[click to view]

References

[1] Conservation Alliance of Tanawthari (2018) "Our Forest, Our Life: Protected Areas in Tanintharyi Region Must Respect the Rights of Indigenous Peoples".

[2] Istituto Oikos and BANCA (2011) Myanmar Protected Areas: Context, Current Status and Challenges.
[click to view]

[6] Padoch, C., & Pinedo-Vasquez, M. (2010). Saving Slash-and-Burn to Save Biodiversity. Biotropica, 42(5), 550–552.
[click to view]

[7] Eduardo Brondizio, François-Michel Le Tourneau. (2016). Environmental governance for all. Science, American Association for the Advancement of Science, 352 (6291), pp.1272-1273
[click to view]

Links

Wikipedia on the Tanintharyi National Park
[click to view]

[3] MITV 21 February 2018. "“OUR FOREST, OUR LIFE”: REPORT LAUNCHED FOR THE RIGHTS OF INDIGENOUS PEOPLE" . (accessed online 23.05.2018).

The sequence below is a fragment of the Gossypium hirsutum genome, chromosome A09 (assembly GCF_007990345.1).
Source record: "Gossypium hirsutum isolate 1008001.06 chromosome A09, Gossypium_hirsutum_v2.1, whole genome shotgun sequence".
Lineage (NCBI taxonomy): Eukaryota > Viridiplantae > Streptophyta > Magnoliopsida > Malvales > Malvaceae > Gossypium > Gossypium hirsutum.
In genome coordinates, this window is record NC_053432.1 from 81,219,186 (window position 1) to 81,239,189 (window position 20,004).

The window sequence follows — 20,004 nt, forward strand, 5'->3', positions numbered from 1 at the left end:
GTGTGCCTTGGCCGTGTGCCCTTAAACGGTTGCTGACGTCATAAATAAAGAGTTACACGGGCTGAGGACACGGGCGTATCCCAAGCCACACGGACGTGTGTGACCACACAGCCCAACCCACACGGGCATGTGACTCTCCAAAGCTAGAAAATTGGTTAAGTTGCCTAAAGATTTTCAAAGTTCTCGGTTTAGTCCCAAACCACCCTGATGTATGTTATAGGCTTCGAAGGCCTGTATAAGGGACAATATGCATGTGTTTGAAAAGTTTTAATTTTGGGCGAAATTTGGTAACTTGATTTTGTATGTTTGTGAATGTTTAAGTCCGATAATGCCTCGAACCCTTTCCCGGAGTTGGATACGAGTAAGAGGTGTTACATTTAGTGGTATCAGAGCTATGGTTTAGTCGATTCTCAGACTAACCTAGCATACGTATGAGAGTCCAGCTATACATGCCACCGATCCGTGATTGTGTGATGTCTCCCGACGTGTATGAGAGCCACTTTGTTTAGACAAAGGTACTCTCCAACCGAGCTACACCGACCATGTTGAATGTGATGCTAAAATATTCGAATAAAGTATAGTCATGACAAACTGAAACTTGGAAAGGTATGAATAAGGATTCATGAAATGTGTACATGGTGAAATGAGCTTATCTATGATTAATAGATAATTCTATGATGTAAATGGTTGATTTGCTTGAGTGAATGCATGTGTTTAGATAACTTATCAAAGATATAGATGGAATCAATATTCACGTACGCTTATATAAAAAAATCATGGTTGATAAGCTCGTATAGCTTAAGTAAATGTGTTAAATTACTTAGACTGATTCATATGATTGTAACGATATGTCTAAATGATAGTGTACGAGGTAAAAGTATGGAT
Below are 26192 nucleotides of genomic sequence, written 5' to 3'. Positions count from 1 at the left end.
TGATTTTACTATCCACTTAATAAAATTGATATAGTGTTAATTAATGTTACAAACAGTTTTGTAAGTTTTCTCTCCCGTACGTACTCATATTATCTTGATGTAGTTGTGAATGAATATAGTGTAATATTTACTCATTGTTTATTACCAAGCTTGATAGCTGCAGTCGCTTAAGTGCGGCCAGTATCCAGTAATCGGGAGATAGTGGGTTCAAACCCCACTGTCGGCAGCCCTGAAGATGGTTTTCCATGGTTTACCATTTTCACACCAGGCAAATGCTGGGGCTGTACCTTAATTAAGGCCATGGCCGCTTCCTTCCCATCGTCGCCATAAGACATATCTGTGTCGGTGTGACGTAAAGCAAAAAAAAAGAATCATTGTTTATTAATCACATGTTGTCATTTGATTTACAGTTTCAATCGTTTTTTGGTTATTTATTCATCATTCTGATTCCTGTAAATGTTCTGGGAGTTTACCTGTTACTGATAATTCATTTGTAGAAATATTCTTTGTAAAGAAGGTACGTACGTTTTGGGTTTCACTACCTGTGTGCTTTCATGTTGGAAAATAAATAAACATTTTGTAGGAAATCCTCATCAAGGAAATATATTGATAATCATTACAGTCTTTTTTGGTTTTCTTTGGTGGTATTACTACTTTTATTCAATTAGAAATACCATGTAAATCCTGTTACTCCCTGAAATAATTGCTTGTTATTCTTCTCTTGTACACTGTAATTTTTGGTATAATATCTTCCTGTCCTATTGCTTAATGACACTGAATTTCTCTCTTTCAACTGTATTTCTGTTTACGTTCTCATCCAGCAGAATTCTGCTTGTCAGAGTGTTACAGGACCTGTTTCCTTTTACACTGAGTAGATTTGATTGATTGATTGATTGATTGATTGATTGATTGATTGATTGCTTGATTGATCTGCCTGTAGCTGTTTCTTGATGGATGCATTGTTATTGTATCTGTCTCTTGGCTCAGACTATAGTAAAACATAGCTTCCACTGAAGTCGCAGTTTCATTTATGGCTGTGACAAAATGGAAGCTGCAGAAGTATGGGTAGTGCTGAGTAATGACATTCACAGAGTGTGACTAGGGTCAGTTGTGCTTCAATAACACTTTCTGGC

[click to view]

[4] Reuters, 21 February 2018 "Myanmar parks could stop thousands of Karen refugees returning home" (accessed online 23.05.2018)
[click to view]

[2] Frontier Myanmar, 21 February 2018. "Tanintharyi locals say national park conservation plan threatening livelihoods" (accessed online 23.05.2018)
[click to view]

Other Documents

Tanintharyi National Park description according to Oikos and BANCA Source: Istituto Oikos and BANCA (2011) Myanmar Protected Areas: Context, Current Status and Challenges., see https://web.archive.org/web/20120417063155/http://www.banca-env.org/ebook.pdf
[click to view]

Villages in an at the border of the proposed Tanintharyi National Park Source: Conservation Alliance of Tanawthari (2018) "Our Forest, Our Life: Protected Areas in Tanintharyi Region Must Respect the Rights of Indigenous Peoples"
[click to view]

CAT report launch in Yangon, February 2018 Source and credit: http://www.myanmaritv.com/news/%E2%80%9Cour-forest-our-life%E2%80%9D-report-launched-rights-indigenous-people
[click to view]

Meta Information
ContributorEJatlas Southeast Asia Team (ejatlas.asia"at"gmail.com)
Last update29/05/2018